Swampy Alabama: The Flood, Michael McDowell


the flood coverAvon Books, 1983

ISBN 0380814897 (ISBN13: 9780380814893)

Part of the Mysteries from Every State Challenge

The Flood is book number one in Michael McDowell’s Blackwater series. Taking place in the town of Perdido, Alabama in 1919, the novel describes the mysterious appearance of Elinor Dammert on Easter Sunday, immediately after a large flood lays waste to most of the town.

As Elinor settles into the town and becomes part of the community, it is clear she is not exactly who she appears to be. While some can see through her calm and collected exterior and are weary of her, others are completely taken in by the seemingly benevolent schoolteacher.

The Flood is book #1 of McDowell’s Blackwater series and definitely leaves the reader wanting to continue with the next book. However, its connection to the subsequent books in the series makes it difficult to evaluate The Flood on its own, since it undeniably feels like just the beginning of the story. There is little resolution and many may argue that by itself it may not be an altogether satisfying read.

This being said, it is a fantastic book for those who love Southern Gothic novels, with its strange and disturbing characters and the decomposing setting of Perdido after a flood that nearly wiped it out. It is dark and creepy, creating a sinister atmosphere around the town and characters.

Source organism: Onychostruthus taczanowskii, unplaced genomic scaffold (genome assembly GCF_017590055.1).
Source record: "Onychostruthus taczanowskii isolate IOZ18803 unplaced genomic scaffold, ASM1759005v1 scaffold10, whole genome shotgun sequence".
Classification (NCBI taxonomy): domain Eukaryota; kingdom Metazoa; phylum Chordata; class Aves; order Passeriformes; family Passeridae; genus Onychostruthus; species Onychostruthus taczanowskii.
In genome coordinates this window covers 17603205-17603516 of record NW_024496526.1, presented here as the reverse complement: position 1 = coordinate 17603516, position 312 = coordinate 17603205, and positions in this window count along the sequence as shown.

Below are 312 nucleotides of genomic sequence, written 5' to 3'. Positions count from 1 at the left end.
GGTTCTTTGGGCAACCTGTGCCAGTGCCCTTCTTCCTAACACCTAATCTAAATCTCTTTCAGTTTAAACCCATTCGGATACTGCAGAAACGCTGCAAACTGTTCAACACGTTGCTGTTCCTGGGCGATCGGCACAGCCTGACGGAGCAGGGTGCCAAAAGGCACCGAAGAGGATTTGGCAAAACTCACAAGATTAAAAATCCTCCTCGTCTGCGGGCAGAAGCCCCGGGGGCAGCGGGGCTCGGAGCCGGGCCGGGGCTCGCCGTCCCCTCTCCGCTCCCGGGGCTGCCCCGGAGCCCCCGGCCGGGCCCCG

The Flood is an interesting representation of Alabama in the 1920’s, depicting the town and society as slowly decaying, holding on to an aristocratic past that is rotting from the inside out.

I was not familiar with McDowell or his work before reading this book, and I found him fascinating. Sometimes learning about an author or artist and their life makes me like their work less. However, in McDowell’s case, his life and career made reading The Flood more interesting.

For one thing, knowing that he collaborated with Tim Burton on Beetlejuice in 1987 and Nightmare Before Christmas in 1993 made me look at his work differently. Full disclosure: I’m a huge fan of Tim Burton.

I was also pleased to read his name beside one of my writing heroes, Stephen King, who praised McDowell’s writing. After McDowell’s death in 1999, Tabitha King, Stephen King’s wife and an accomplished author in her own right, completed McDowell’s unfinished novel, Candles Burning, published in 2006 to critical acclaim.

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If you liked The Flood, check out my review of Midnight in the Garden of Good and Evil